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Teamwork Is a Driver of Success at Whole Foods Market

Apply the knowledge of management presented in this chapter to the following case. The goal of this case analysis is to enable you to understand what happened at Whole Foods by applying theory.

Read the case below and answer the questions that follow.

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Whole Foods Market was established in 1980 and became a subsidiary of Amazon in 2017. In 2018 it had grown to 479 store locations and 91,000 employees in the United States, Canada, and the United Kingdom. The company is the first certified organic grocer in the United States. Whole Foods “only sells products that meet its self-created quality standards for being ‘natural’, which the store defines as: minimally processed foods that are free of hydrogenated fats as well as artificial flavors, colors, sweeteners, preservatives, and many others as listed on their online ‘Unacceptable Food Ingredients’ list.”105

Whole Foods was rated as the 58th best place to work in 2017 by Fortune. This rating is partly a function of the company’s commitment to teams and an egalitarian culture. For example, the company has a policy capping executive salaries at no more than 19 times the average worker.106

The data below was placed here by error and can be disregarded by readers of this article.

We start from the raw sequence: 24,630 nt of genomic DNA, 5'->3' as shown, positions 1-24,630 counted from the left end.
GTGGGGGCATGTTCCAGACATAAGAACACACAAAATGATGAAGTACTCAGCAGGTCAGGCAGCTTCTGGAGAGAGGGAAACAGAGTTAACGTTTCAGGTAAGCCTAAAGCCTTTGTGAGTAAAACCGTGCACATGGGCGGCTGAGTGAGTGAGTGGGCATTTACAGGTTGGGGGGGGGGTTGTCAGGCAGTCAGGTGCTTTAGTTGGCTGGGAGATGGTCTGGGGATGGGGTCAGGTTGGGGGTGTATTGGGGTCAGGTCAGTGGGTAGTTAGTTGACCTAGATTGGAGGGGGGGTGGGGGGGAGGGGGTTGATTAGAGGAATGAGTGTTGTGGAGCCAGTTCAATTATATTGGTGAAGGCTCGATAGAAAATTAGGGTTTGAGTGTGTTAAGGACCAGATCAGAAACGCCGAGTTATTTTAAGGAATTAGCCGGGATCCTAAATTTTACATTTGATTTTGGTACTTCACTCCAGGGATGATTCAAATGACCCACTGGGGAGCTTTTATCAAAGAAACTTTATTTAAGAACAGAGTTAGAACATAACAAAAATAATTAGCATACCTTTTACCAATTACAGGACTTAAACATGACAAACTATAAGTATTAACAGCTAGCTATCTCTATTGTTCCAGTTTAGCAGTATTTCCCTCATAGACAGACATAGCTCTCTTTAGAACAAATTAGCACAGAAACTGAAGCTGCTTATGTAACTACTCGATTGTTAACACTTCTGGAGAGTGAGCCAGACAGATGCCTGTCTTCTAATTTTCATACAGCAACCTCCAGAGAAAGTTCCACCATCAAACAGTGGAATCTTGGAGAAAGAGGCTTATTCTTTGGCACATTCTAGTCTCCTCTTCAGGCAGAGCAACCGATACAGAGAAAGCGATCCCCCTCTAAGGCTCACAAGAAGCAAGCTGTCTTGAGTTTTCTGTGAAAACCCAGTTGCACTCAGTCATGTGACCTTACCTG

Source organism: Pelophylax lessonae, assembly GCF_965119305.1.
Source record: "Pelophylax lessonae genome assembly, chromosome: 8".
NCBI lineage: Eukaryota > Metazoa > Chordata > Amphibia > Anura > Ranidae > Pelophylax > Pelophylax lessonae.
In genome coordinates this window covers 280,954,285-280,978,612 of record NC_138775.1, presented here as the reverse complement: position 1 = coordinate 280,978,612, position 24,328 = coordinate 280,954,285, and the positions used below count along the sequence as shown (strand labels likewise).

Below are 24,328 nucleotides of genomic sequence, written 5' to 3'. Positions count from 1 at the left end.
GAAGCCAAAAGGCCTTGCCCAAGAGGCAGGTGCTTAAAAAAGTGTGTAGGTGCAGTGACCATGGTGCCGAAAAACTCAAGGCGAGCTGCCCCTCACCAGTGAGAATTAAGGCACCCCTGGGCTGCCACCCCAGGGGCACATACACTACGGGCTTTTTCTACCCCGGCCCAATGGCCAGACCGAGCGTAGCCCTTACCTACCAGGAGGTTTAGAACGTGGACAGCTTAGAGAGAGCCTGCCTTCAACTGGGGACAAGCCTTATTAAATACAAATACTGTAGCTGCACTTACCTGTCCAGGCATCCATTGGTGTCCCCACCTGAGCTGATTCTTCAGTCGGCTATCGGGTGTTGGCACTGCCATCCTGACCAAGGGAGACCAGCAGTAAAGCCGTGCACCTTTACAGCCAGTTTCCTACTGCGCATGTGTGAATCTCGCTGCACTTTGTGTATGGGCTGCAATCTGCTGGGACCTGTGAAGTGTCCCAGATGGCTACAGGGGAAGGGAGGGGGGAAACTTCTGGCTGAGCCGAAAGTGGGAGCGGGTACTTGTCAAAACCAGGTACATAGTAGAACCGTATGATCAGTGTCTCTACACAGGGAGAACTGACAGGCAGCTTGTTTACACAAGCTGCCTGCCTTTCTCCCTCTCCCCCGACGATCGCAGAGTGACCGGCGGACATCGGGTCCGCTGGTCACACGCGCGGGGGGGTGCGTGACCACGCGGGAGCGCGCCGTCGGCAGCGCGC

Organizational Culture

Whole Foods creates competitive advantage through its quality products, service, and organizational culture. An organization’s culture is driven by its mission and values. Whole Foods is clearly a mission-driven company. Its managerial practices and procedures are guided by its purpose statement and core values. The company’s purpose statement is “With great courage, integrity, and love—we embrace our responsibility to co-create a world where each of us, our communities and our planet can flourish. All the while, celebrating the sheer love and joy of food.”107 You can see the theme of collaboration and teamwork in this purpose statement.